Taxi prices to go up on Feb. 16

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Taxi prices to go up on Feb. 16

Starting on Feb. 16, it will cost at least 800 won ($0.71) more to take a cab in Seoul.

The base price for taxi rides in Seoul is rising from 3,000 won to 3,800 won from next Saturday, the Seoul city government said Wednesday.

“That’s the rate for daytime rides,” it said in its statement. “For late-night rides, from midnight to 4 a.m., the starting fee will be adjusted from 3,600 won to 4,600 won.”

The distance rate will also rise. Riders will have to pay 100 won per 132 meters (433 feet) traveled instead of the previous 142 meters, and 100 won per 31 seconds of the ride instead of the previous 100 won per 35 seconds rate.

The rates for deluxe black cabs will also rise from 5,000 won to 6,500 won. The fare will rise 200 won per 151 meters traveled instead of the previous 164 meters; it will also rise to 200 won per 36 seconds, instead of the previous 39 seconds rate.

The hike in cab fees is a first in Seoul since 2013, when the starting fare rose from 2,400 won to 3,000 won. The new rates will officially go into place at 4 a.m. on Feb. 16.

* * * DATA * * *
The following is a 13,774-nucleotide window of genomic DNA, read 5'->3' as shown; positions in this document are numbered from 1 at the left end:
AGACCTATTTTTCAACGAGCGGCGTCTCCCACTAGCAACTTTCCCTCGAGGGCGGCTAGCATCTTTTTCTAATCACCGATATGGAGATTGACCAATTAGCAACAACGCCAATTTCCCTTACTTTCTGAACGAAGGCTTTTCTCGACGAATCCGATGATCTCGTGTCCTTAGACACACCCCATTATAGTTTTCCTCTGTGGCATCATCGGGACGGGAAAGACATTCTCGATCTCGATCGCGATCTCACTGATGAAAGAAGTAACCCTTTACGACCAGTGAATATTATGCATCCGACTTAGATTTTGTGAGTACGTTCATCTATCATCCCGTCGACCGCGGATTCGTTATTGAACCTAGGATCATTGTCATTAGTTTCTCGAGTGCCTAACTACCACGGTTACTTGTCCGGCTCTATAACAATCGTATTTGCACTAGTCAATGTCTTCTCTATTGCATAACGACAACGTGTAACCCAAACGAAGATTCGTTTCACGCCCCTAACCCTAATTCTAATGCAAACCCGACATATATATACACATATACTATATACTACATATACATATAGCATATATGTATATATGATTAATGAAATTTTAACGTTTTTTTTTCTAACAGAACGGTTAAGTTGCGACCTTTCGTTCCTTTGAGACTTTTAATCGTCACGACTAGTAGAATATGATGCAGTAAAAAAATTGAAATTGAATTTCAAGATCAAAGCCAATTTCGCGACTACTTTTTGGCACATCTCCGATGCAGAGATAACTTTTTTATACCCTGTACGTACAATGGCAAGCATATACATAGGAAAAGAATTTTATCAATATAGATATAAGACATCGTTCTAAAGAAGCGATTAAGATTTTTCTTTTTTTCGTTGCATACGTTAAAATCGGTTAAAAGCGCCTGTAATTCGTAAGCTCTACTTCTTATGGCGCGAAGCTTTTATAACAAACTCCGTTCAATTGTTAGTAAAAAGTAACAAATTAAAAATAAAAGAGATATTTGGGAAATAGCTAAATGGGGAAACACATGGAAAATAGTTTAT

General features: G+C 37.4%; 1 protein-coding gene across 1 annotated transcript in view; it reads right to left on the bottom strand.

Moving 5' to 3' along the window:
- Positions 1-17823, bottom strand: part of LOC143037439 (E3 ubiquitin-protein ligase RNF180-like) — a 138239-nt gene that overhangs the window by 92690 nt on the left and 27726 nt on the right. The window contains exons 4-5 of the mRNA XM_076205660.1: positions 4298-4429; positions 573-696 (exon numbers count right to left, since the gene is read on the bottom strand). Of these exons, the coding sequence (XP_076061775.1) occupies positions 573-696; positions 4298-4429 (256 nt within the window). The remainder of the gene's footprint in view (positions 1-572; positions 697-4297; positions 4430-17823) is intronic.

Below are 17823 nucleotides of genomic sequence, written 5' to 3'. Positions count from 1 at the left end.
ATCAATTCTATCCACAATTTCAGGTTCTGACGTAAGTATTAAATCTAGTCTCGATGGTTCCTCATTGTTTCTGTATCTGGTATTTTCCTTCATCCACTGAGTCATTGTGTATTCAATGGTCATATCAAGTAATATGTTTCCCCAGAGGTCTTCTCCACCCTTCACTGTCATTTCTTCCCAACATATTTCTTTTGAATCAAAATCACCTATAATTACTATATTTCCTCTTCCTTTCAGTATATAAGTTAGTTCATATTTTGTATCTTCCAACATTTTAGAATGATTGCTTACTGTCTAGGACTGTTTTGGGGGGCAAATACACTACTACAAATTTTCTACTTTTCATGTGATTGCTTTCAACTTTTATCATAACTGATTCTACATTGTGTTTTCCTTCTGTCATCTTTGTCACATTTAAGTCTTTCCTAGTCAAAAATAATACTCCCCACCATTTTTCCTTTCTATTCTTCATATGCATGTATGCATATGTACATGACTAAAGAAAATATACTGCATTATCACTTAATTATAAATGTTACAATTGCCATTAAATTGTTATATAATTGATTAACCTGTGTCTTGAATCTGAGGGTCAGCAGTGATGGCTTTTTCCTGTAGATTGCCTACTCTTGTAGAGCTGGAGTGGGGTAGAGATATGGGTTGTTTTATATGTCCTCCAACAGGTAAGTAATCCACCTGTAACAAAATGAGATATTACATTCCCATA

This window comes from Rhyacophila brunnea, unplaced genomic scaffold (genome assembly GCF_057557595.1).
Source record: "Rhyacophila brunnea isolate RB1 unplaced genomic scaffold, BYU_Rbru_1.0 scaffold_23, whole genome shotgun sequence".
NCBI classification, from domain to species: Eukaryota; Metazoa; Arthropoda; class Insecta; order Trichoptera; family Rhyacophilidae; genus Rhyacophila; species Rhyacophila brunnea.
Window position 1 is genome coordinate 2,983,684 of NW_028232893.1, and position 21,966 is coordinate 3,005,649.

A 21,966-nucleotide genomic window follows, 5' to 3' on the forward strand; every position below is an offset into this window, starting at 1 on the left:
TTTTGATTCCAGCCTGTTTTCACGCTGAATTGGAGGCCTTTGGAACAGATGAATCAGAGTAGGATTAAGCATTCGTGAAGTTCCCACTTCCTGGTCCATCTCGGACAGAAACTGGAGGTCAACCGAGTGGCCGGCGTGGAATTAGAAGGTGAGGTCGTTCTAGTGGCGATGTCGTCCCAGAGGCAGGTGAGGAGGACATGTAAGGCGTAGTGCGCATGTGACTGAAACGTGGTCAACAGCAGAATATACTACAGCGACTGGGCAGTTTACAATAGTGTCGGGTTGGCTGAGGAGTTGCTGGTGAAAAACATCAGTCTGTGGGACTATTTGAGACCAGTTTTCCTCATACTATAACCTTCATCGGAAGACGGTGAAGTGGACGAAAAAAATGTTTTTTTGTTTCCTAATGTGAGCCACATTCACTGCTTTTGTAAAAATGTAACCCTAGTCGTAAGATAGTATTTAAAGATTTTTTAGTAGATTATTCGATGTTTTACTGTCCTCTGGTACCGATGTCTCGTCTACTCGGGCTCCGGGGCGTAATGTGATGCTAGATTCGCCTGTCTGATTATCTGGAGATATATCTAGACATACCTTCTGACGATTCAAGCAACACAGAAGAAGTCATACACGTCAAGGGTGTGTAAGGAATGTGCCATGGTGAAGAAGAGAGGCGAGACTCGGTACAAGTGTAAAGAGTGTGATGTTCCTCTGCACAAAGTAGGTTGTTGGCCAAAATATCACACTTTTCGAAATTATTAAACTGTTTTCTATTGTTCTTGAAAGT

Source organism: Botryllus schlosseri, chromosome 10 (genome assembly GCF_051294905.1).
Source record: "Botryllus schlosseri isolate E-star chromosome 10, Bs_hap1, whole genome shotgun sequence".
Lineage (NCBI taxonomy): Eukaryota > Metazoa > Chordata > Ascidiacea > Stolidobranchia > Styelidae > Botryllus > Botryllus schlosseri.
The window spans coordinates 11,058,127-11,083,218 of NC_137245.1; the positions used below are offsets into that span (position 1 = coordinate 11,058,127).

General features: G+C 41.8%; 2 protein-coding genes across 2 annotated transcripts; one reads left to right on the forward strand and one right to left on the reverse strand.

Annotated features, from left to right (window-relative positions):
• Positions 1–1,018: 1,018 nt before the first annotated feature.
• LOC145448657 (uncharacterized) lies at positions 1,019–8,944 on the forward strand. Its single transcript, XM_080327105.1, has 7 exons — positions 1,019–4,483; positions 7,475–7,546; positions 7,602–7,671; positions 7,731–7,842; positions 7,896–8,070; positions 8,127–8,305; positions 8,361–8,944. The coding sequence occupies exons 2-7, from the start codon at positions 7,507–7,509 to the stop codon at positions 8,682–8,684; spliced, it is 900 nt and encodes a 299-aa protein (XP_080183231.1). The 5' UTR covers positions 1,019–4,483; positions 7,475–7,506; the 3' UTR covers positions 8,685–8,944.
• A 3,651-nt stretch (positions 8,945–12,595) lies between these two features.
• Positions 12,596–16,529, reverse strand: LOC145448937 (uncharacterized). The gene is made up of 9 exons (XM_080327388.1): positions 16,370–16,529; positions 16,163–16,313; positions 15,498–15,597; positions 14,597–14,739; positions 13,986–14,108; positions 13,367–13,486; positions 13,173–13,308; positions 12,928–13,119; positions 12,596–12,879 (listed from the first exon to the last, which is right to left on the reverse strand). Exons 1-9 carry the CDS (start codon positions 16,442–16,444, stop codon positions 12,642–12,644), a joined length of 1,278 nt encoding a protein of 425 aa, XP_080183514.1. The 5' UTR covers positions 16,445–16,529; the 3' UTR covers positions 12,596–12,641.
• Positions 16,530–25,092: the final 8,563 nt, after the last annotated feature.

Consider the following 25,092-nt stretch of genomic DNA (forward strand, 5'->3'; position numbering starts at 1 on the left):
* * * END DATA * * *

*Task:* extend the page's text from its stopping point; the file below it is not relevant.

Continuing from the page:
There may be confusion in the cabs in the first few days as not all 70,000 registered cabs in Seoul may have the adjusted rates ready on their taximeters on Feb. 16.

“For about 10 days starting from Feb. 16, we will be adjusting the taximeters on some 70,000 cabs in Seoul to apply the new rates,” the city government said in its statement.

“During this time, the cab drivers will have a signboard explaining the new rates and the customers are to pay according to the new rates if the taximeter of the cab has not been fixed at that point.”

The Seoul city government said the hike in the cab fare is meant to support the welfare of cab drivers. The city government will also freeze for six months the amount of money that company cab drivers have to turn over to their employers. This amount usually ranges from 140,000 won to 150,000 won.

“This price hike will be a relief to many cab drivers,” said Jeong Ji-gu, head of the Seoul office of the Korean Federation of Taxi Workers’ Unions. “We are glad to hear about the six-month freeze on the earnings turned over to companies.”

“The past five years were difficult years for some cab drivers, as the fares remained frozen,” said Kim Chung-sik, the CEO of OK Taxi, a taxi company based in Seoul.

“Many drivers quit in those years. I expect the increase in cab fares should help the drivers’ welfare, which should improve the quality of their services.”

Customers had mixed reactions to the higher prices.

“The hike is higher than I expected,” said Seo Hyung-jin, a 32-year-old office worker. “I probably won’t take cabs as often.”

“With the rise in cab fares, more people will expect better services,” said Kim Jung-eun, a 35-year-old woman.

“It’s so hard to catch cabs during the late-night hours. Some of them need to stop refusing rides to customers.”

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